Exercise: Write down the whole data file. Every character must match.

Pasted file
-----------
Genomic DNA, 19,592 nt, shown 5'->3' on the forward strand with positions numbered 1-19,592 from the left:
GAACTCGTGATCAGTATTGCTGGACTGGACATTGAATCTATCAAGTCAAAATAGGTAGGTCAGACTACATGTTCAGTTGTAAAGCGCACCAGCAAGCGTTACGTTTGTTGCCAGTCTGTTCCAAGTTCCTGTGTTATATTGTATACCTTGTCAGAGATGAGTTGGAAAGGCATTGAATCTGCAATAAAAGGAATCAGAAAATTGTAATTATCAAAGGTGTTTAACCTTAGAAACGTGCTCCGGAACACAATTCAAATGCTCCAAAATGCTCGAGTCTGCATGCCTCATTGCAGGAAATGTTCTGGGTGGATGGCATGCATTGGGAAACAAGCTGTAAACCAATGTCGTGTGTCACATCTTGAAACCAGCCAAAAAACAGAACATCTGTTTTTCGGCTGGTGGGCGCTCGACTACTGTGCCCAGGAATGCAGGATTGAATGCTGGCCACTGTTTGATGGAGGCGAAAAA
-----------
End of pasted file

Genomic DNA, 19,592 nt, shown 5'->3' on the forward strand with positions numbered 1-19,592 from the left:
GAACTCGTGATCAGTATTGCTGGACTGGACATTGAATCTATCAAGTCAAAATAGGTAGGTCAGACTACATGTTCAGTTGTAAAGCGCACCAGCAAGCGTTACGTTTGTTGCCAGTCTGTTCCAAGTTCCTGTGTTATATTGTATACCTTGTCAGAGATGAGTTGGAAAGGCATTGAATCTGCAATAAAAGGAATCAGAAAATTGTAATTATCAAAGGTGTTTAACCTTAGAAACGTGCTCCGGAACACAATTCAAATGCTCCAAAATGCTCGAGTCTGCATGCCTCATTGCAGGAAATGTTCTGGGTGGATGGCATGCATTGGGAAACAAGCTGTAAACCAATGTCGTGTGTCACATCTTGAAACCAGCCAAAAAACAGAACATCTGTTTTTCGGCTGGTGGGCGCTCGACTACTGTGCCCAGGAATGCAGGATTGAATGCTGGCCACTGTTTGATGGAGGCGAAAAA